On Tuesday, Wayne Rooney‘s decline officially went international, as he sat and watched England play Slovenia in a World Cup qualifier from the bench. His eventual appearance in the dismal 0-0 draw as a 73rd-minute substitute confirmed that Rooney now rides the bench as captain for both club and country, while not being considered good enough to regularly earn a starting place for either.
“I’ve played 13 years non-stop for England, given everything,” Rooney bravely said at a press conference on Monday. Stoic and professional, he then admitted, “A time comes when you’re not the first name on the team sheet.”
Fast approaching his 31st birthday, Rooney’s futures with England and Manchester United promise to cannibalize one another. The lack of time with the Red Devils is sure to eventually see England’s all-time goal scorer overlooked for selection when the Three Lions pack their bags for Russia in the 2018 World Cup (assuming they qualify, of course). Likewise, his inability to feature for England makes it tough to justify selection over other international players at Old Trafford.
So, where does this all lead for “Wazza?”
How about Major League Soccer?
Currently, Frank Lampard, Didier Drogba, Steven Gerrard and Robbie Keane are four of the biggest stars in North America’s top flight. Keane and Gerrard are the youngest of the foursome at age 36. Drogba and Lampard are going strong at age 38. Andrea Pirlo is another big name, and the stylish Italian is a spry 37-year-old.
Of the major international imports shining in MLS, David Villa is the youngest of the bunch at age 34. If Rooney opted to move to MLS in the summer of 2017, he would arrive as a 31-year-old and the biggest star to join the league since David Beckham signed with the Los Angeles Galaxy in 2007.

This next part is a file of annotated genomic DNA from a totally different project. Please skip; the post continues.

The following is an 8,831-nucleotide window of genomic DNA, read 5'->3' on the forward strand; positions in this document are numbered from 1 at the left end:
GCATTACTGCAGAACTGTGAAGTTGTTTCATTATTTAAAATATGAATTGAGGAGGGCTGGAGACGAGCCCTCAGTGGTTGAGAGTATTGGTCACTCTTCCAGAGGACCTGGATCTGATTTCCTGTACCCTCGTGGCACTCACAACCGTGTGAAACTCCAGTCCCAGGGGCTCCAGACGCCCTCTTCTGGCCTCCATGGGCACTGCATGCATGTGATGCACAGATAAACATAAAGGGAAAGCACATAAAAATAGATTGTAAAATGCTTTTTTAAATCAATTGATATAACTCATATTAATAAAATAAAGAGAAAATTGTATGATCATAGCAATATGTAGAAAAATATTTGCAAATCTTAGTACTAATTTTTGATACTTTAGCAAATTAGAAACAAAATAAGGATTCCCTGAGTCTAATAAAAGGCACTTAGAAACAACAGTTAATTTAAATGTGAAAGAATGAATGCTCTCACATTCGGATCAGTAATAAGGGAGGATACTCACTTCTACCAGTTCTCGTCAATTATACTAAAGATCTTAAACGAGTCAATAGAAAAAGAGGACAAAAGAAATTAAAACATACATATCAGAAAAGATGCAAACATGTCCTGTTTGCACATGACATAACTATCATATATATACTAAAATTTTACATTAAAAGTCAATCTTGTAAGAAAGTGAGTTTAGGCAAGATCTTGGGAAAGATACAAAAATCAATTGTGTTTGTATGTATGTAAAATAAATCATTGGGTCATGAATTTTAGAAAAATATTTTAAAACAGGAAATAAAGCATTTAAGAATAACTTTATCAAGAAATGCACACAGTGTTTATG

Conceivably, Rooney could star in the United States for at least half a decade, which is how long Beckham lasted. MLS may still be considered a retirement league – and Rooney’s arrival wouldn’t shake that reputation – but the league would greatly benefit by marketing Rooney as the face of MLS for the foreseeable future.
From Thailand to Tulsa, Rooney is a recognizable name and a worldwide star because he has spent the bulk of his career with the biggest sporting club on the planet, Manchester United. Bringing the United captain to MLS would undoubtedly help raise the league’s profile for the better part of the next decade.
Add in the prospect of Cristiano Ronaldo joining in a couple of years’ time, and MLS could hit a new height of star power never before witnessed on soccer fields in America.
As a player, Rooney would have the ability to flourish like few others. Major League Soccer is a far more physical league than Europeans realize, but Rooney’s Premier League experience makes him well-suited for MLS’s rough tackles and fast pace. Also, it is a league that does not always display the best skill and technique, which is where Rooney would shine.
Initially, Rooney could return to playing forward full-time and take advantage of defenses that are far less structured and talented than ones in the Premier League. If the goals dry up as the years progress, Rooney could always drop into midfield where his recent flirtations have laid the foundation for him to conclude his career as a deep-lying midfielder.
Suggesting that Rooney is washed-up is premature. But if his season continues on its current trajectory, the England and Manchester United captain would be wise to look across the Atlantic at season’s end – because MLS would love to have him.